Sedatives not linked to hip fractures in elderly people

March 22, 2001

Benzodiazepines and hip fractures in elderly people: case control study

Currently, the role of benzodiazepines (sedatives) in hip fracture is unclear, but a study in this week's BMJ finds that, in general, exposure to benzodiazepines does not increase the risk of hip fracture in people aged over 65. However, patients using two or more of these drugs may be at higher risk.

From January 1996 to July 1997, researchers in France assessed all patients aged over 65 presenting to two hospital emergency departments with acute hip fracture resulting from a fall that was not related to cancer, a traffic accident or aggression. Except for one individual drug, lorazepam, benzodiazepines were not associated with an increased risk of hip fracture. Hip fracture was, however, associated with the use of two or more benzodiazepines.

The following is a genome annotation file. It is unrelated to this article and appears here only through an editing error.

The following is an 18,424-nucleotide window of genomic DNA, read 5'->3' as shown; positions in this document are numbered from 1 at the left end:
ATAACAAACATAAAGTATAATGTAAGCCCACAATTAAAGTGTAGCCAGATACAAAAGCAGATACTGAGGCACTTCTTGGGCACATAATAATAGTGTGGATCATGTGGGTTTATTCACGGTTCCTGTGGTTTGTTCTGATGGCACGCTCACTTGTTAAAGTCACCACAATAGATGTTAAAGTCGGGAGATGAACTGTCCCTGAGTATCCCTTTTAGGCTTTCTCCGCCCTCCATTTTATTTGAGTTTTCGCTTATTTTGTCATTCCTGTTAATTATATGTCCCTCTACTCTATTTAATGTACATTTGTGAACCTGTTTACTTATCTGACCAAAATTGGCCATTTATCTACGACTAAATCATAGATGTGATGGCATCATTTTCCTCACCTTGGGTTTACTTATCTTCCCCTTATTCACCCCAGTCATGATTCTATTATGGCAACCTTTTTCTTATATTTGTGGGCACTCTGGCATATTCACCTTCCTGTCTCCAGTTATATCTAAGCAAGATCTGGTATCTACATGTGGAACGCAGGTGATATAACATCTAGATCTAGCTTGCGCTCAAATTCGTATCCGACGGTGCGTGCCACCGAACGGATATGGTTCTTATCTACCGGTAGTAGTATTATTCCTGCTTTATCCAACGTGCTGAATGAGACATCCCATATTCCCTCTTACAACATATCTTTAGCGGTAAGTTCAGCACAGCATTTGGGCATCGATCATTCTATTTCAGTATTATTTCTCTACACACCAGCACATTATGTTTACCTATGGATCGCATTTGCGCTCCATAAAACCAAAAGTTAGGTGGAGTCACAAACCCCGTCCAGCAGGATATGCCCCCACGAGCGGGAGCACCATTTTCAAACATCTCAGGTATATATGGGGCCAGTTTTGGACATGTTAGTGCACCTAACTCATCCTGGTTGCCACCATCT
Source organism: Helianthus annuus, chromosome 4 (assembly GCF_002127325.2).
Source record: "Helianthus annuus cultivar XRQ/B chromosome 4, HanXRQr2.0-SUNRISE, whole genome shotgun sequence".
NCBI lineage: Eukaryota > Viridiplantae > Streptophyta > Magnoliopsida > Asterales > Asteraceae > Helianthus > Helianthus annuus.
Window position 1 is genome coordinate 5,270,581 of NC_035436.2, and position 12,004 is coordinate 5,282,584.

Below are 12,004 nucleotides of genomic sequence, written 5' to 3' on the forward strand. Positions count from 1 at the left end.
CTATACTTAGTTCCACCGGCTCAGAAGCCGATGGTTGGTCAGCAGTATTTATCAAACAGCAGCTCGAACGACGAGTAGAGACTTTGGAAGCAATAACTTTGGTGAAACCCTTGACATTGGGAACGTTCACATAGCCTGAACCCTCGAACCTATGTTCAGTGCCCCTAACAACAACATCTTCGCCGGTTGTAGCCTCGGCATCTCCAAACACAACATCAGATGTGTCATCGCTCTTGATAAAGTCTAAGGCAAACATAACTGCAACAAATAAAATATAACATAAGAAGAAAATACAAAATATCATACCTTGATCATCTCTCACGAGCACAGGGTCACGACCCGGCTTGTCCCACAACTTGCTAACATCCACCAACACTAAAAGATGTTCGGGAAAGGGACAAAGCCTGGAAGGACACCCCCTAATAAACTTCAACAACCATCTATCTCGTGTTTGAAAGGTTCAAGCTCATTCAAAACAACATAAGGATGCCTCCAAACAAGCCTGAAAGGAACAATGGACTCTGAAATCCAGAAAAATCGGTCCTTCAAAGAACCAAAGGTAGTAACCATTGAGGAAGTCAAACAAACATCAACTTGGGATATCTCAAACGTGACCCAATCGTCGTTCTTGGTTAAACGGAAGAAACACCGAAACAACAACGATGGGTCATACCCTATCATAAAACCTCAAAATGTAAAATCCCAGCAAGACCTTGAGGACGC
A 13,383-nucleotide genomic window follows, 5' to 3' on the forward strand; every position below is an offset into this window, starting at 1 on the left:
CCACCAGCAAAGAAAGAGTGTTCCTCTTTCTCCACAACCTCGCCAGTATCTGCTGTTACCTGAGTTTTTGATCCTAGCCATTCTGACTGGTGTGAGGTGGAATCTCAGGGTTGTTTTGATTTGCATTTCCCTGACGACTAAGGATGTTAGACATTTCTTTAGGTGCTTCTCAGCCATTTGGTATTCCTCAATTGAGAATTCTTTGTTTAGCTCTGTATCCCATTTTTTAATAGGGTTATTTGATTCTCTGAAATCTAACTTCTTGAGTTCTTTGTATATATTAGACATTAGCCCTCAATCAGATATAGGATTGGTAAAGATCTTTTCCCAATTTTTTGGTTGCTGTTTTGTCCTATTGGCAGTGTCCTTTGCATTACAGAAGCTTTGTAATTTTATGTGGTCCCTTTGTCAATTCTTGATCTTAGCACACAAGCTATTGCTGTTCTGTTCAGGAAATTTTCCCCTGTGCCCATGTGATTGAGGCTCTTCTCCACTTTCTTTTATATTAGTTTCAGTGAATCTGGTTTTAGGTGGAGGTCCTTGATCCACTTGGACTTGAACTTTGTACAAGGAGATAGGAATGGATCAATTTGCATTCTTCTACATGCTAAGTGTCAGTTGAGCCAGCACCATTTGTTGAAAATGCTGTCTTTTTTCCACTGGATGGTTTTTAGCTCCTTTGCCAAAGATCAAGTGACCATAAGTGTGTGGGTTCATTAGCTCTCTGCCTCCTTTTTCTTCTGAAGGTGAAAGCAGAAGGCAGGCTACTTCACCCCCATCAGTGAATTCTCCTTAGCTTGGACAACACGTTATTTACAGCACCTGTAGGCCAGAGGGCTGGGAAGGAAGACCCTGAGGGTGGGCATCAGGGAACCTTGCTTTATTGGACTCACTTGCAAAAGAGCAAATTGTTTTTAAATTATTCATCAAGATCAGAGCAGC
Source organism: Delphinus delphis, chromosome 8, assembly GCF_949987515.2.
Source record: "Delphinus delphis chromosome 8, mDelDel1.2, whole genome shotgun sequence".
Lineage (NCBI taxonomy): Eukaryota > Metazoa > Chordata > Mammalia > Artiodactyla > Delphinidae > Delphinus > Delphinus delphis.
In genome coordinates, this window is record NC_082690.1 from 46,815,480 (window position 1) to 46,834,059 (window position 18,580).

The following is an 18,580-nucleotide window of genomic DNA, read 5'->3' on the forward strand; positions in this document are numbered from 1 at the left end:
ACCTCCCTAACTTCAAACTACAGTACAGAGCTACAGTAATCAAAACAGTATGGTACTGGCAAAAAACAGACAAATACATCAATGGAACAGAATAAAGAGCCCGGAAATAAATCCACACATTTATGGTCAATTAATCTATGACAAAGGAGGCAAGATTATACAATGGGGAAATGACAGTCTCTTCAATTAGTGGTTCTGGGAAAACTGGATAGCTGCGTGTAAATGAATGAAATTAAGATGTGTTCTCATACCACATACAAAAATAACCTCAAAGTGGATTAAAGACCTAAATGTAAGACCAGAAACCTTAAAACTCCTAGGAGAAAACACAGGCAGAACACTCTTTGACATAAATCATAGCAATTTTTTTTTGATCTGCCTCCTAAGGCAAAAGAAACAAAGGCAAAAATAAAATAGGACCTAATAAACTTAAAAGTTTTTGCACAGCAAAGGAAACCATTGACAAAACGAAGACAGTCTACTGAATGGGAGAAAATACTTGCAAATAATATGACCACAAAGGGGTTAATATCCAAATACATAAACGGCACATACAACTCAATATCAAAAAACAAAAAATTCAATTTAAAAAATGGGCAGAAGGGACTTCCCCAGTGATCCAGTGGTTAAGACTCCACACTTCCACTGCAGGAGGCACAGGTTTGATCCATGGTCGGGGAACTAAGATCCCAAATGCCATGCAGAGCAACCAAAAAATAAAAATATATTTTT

Study limitations mean that these findings must remain tentative, explain the authors. However they suggest that patients using lorazepam or certain other benzodiazepines may be at a higher risk of hip fracture.
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Contact:

Professor Nicholas Moore, Department of Pharmacology, Victor Segalen University, Bordeaux, France Email: nicholas.moore@pharmaco.u-bordeaux2.fr

BMJ

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